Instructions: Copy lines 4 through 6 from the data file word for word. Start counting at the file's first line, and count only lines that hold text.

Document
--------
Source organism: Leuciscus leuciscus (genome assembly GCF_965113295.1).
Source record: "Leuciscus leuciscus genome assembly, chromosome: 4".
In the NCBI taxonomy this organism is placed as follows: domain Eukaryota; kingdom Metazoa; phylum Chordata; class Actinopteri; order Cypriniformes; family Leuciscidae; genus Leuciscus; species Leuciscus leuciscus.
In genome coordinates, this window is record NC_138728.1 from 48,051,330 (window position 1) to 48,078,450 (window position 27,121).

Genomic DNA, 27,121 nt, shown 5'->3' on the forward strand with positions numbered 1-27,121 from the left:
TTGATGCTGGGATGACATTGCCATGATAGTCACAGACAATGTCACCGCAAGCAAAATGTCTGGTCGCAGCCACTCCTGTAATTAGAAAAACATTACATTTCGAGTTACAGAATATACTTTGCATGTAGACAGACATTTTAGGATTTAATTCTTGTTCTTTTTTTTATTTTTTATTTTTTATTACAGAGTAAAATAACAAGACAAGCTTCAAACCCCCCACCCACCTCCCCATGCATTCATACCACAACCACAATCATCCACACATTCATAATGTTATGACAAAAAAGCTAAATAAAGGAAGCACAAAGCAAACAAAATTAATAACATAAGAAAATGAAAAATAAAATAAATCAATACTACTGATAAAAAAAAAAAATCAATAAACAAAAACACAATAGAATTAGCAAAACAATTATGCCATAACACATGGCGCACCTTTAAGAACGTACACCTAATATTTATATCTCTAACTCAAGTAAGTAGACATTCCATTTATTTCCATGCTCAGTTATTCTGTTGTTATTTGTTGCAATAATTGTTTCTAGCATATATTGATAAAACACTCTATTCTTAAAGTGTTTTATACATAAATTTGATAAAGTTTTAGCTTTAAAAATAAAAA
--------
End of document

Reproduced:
In genome coordinates, this window is record NC_138728.1 from 48,051,330 (window position 1) to 48,078,450 (window position 27,121).

Genomic DNA, 27,121 nt, shown 5'->3' on the forward strand with positions numbered 1-27,121 from the left:
TTGATGCTGGGATGACATTGCCATGATAGTCACAGACAATGTCACCGCAAGCAAAATGTCTGGTCGCAGCCACTCCTGTAATTAGAAAAACATTACATTTCGAGTTACAGAATATACTTTGCATGTAGACAGACATTTTAGGATTTAATTCTTGTTCTTTTTTTTATTTTTTATTTTTTATTACAGAGTAAAATAACAAGACAAGCTTCAAACCCCCCACCCACCTCCCCATGCATTCATACCACAACCACAATCATCCACACATTCATAATGTTATGACAAAAAAGCTAAATAAAGGAAGCACAAAGCAAACAAAATTAATAACATAAGAAAATGAAAAATAAAATAAATCAATACTACTGATAAAAAAAAAAAATCAATAAACAAAAACACAATAGAATTAGCAAAACAATTATGCCATAACACATGGCGCACCTTTAAGAACGTACACCTAATATTTATATCTCTAACTCAAGTAAGTAGACATTCCATTTATTTCCATGCTCAGTTATTCTGTTGTTATTTGTTGCAATAATTGTTTCTAGCATATATTGATAAAACACTCTATTCTTAAAGTGTTTTATACATAAATTTGATAAAGTTTTAGCTTTAAAAATAAAAA